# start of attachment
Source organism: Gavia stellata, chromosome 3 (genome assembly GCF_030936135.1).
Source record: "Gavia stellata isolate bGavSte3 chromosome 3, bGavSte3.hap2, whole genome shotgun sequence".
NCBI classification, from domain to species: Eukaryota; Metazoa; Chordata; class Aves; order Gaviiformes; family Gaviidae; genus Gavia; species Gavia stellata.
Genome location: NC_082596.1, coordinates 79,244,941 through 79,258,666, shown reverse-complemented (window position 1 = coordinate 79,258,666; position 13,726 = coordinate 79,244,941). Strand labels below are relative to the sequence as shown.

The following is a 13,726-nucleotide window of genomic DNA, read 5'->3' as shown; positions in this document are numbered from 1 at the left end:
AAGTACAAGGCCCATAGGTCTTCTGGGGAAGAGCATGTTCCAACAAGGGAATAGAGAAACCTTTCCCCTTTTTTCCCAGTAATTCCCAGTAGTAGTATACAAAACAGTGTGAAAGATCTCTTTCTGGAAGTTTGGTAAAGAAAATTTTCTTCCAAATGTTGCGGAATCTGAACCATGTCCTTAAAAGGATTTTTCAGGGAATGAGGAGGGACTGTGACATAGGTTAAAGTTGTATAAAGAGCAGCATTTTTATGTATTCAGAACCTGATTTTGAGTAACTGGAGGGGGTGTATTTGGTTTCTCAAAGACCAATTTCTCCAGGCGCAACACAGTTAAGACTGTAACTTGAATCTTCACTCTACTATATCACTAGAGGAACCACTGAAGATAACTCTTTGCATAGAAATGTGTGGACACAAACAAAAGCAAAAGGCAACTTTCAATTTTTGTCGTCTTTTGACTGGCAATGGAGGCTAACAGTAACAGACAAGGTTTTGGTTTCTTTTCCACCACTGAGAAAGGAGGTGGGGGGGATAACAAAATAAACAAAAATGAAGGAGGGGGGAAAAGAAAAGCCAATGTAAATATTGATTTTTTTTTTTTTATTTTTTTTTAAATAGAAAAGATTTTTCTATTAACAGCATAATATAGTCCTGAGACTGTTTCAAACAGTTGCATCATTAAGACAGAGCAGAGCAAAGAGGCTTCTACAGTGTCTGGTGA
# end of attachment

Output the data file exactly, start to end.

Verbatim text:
Source organism: Gavia stellata, chromosome 3 (genome assembly GCF_030936135.1).
Source record: "Gavia stellata isolate bGavSte3 chromosome 3, bGavSte3.hap2, whole genome shotgun sequence".
NCBI classification, from domain to species: Eukaryota; Metazoa; Chordata; class Aves; order Gaviiformes; family Gaviidae; genus Gavia; species Gavia stellata.
Genome location: NC_082596.1, coordinates 79,244,941 through 79,258,666, shown reverse-complemented (window position 1 = coordinate 79,258,666; position 13,726 = coordinate 79,244,941). Strand labels below are relative to the sequence as shown.

The following is a 13,726-nucleotide window of genomic DNA, read 5'->3' as shown; positions in this document are numbered from 1 at the left end:
AAGTACAAGGCCCATAGGTCTTCTGGGGAAGAGCATGTTCCAACAAGGGAATAGAGAAACCTTTCCCCTTTTTTCCCAGTAATTCCCAGTAGTAGTATACAAAACAGTGTGAAAGATCTCTTTCTGGAAGTTTGGTAAAGAAAATTTTCTTCCAAATGTTGCGGAATCTGAACCATGTCCTTAAAAGGATTTTTCAGGGAATGAGGAGGGACTGTGACATAGGTTAAAGTTGTATAAAGAGCAGCATTTTTATGTATTCAGAACCTGATTTTGAGTAACTGGAGGGGGTGTATTTGGTTTCTCAAAGACCAATTTCTCCAGGCGCAACACAGTTAAGACTGTAACTTGAATCTTCACTCTACTATATCACTAGAGGAACCACTGAAGATAACTCTTTGCATAGAAATGTGTGGACACAAACAAAAGCAAAAGGCAACTTTCAATTTTTGTCGTCTTTTGACTGGCAATGGAGGCTAACAGTAACAGACAAGGTTTTGGTTTCTTTTCCACCACTGAGAAAGGAGGTGGGGGGGATAACAAAATAAACAAAAATGAAGGAGGGGGGAAAAGAAAAGCCAATGTAAATATTGATTTTTTTTTTTTTATTTTTTTTTAAATAGAAAAGATTTTTCTATTAACAGCATAATATAGTCCTGAGACTGTTTCAAACAGTTGCATCATTAAGACAGAGCAGAGCAAAGAGGCTTCTACAGTGTCTGGTGA